Location has a lot to do with the quality of your creative content. It reinforces the emotions, messaging and authenticity of a video piece.
Location, Location, Location.
Location has a lot to do with the quality of your creative content. It’s much more than a place on a map or a group of strategically placed buildings. It reinforces the emotions, messaging, and authenticity of a video piece. But how do you find the best location?
We asked our awesome director David for some practical tips on scouting locations.
Behold. His wisdom.
Even when you’re not looking, you’re looking.
Regardless of whether or not you have a shoot coming up or an immediate need to find a location, you should always be aware of your surroundings and take note of places nearby that could be potential locations in the future.
If you’re simply driving around, traveling, or going a new way to work, keep an eye out for unique spots that you might have overlooked before and let your imagination wander through how you might be able to use it.
Pro Tip: Ask the locals! If you are in a new area or location, the best source of information will come directly from the people who live there. They know all the little details and unique spaces that you may overlook if you are just passing through.
To narrow down a potential area, you should be looking for things like:
Where is the light source?
Is there enough light?
What kind of light is it? ie. natural, artificial
Is there enough space to move equipment?
Is there enough space for the cast and crew to move around freely?
Are you allowing room to capture any spatially dynamic shots that you may need at that location?
Even if the space has an open floor plan like a warehouse, is there something that makes it stand out? ie. columns, rafters.
What materials are the surroundings made out of? ie. brick, wood
Is there anything that gives it a unique quality or adds contrast?
Pro Tip: You don’t always need a huge space or area to capture the feeling of a scene. You can shoot small pockets and angles that give off the same impression without revealing the entirety of the set. This comes in handy if you have limited space.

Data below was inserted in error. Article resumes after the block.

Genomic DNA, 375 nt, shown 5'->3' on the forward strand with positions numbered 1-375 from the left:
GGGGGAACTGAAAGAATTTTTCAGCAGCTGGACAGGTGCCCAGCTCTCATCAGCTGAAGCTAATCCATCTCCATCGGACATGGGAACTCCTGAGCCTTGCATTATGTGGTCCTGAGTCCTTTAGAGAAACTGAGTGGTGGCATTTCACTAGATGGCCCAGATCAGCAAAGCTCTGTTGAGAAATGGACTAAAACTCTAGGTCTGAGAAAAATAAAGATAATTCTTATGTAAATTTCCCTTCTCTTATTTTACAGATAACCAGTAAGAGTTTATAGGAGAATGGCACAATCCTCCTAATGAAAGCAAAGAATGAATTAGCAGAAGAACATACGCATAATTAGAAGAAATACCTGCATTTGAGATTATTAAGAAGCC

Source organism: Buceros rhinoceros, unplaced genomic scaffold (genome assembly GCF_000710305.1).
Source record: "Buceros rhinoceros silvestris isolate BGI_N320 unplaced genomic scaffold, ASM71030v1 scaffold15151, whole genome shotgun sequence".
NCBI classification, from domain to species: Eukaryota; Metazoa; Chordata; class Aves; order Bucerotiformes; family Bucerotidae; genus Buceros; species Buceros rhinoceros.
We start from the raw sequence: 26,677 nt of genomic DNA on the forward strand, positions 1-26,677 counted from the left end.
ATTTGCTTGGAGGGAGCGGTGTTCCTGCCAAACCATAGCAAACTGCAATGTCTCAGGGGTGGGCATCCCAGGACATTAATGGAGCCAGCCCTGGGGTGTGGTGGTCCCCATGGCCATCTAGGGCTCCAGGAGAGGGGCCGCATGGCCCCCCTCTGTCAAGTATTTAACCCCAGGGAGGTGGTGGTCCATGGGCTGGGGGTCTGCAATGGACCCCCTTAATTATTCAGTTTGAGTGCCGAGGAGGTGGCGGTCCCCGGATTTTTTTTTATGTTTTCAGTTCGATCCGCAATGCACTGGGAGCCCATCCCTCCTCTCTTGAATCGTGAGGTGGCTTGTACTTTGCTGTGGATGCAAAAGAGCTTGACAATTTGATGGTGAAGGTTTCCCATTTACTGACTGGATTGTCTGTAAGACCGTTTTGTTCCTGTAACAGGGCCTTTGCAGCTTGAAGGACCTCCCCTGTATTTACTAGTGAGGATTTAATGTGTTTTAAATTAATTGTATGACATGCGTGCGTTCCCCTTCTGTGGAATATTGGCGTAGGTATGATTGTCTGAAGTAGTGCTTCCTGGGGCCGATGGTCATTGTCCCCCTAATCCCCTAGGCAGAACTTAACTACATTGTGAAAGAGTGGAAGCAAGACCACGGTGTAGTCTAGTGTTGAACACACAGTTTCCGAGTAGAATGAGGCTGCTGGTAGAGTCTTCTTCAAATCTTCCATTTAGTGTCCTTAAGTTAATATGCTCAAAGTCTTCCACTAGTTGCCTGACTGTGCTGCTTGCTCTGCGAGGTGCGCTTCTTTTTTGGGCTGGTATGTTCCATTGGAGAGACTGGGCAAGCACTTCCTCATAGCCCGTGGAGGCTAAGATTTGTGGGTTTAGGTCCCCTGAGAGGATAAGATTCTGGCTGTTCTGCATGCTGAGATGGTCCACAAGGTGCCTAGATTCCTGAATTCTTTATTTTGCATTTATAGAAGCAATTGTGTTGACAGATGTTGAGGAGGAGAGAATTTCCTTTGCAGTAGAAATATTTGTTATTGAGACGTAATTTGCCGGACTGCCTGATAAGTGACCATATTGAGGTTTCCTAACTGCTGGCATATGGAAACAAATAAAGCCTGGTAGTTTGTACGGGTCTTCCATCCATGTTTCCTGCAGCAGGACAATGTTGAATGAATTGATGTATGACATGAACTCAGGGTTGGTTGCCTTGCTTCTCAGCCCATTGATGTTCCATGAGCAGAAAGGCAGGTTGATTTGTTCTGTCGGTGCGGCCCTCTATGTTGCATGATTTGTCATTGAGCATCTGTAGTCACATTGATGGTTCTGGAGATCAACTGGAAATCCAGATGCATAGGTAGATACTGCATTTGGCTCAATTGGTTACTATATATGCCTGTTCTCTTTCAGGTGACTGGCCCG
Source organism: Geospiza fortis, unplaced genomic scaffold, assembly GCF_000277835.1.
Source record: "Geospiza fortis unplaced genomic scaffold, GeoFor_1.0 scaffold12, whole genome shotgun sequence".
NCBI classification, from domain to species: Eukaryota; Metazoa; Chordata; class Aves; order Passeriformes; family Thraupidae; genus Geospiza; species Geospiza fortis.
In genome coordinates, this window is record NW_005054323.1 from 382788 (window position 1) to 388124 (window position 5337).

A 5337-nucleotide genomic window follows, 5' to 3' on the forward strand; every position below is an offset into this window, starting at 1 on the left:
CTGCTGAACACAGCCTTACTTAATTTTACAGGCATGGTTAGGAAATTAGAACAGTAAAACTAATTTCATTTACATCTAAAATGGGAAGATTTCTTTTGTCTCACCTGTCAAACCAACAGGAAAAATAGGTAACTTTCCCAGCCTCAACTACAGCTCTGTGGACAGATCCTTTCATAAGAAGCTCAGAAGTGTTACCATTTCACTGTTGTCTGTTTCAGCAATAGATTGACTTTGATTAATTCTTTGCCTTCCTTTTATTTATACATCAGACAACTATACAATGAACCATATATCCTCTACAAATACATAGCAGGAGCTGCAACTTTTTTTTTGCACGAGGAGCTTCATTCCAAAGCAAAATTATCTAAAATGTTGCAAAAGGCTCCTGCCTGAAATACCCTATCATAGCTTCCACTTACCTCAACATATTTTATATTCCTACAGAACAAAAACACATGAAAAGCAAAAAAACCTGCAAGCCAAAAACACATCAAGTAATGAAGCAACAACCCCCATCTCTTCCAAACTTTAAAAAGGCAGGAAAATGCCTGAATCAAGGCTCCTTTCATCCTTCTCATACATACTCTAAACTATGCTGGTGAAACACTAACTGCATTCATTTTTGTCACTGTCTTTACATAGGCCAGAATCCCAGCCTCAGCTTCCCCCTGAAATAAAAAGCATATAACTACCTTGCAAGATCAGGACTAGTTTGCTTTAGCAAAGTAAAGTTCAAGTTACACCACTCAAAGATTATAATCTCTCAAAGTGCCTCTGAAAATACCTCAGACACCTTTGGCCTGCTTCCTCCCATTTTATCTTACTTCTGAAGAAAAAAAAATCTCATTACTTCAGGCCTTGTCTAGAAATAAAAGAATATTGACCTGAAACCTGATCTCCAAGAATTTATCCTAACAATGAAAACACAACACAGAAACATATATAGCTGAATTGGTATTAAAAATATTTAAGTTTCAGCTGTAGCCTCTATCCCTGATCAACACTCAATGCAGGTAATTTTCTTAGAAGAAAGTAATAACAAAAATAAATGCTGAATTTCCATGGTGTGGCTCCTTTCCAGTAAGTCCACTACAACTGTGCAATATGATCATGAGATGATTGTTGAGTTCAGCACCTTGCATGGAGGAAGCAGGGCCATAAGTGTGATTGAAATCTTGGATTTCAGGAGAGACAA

Additionally, for the love of all that is good and beautiful in this world… please don’t forget to check for these practical details before moving your actors, crew, and equipment to the location.
It is so important to think about the small details beforehand so that your cast and crew will be accommodated.
Is there a reliable power source?
Do you need power to capture the shots you need?
Think through and discuss with your team the power situation and determine your needs beforehand.
Fun Fact: Sound engineers do not particularly enjoy loud generators.
It’s important to make sure that there is ample parking at the venue for not only the cast but also the crew.
Restrooms are easy to leave off of the checklist. After all, you don’t need them until you need them.
Permits and Permissions
Typically, here are the types of consent forms you will need to shoot in certain locations:
If its a public park or area, you may need a permit from the town or city.
If it’s a private area, you definitely need permission from the owner.
Locations are so pivotal to capturing the essence of your video, and we hope these practical tips will help you in all your location scouting.
If you have any of your own tips or tricks for finding a great location, or would love to learn some more bits of wisdom, drop us a line at firstname.lastname@example.org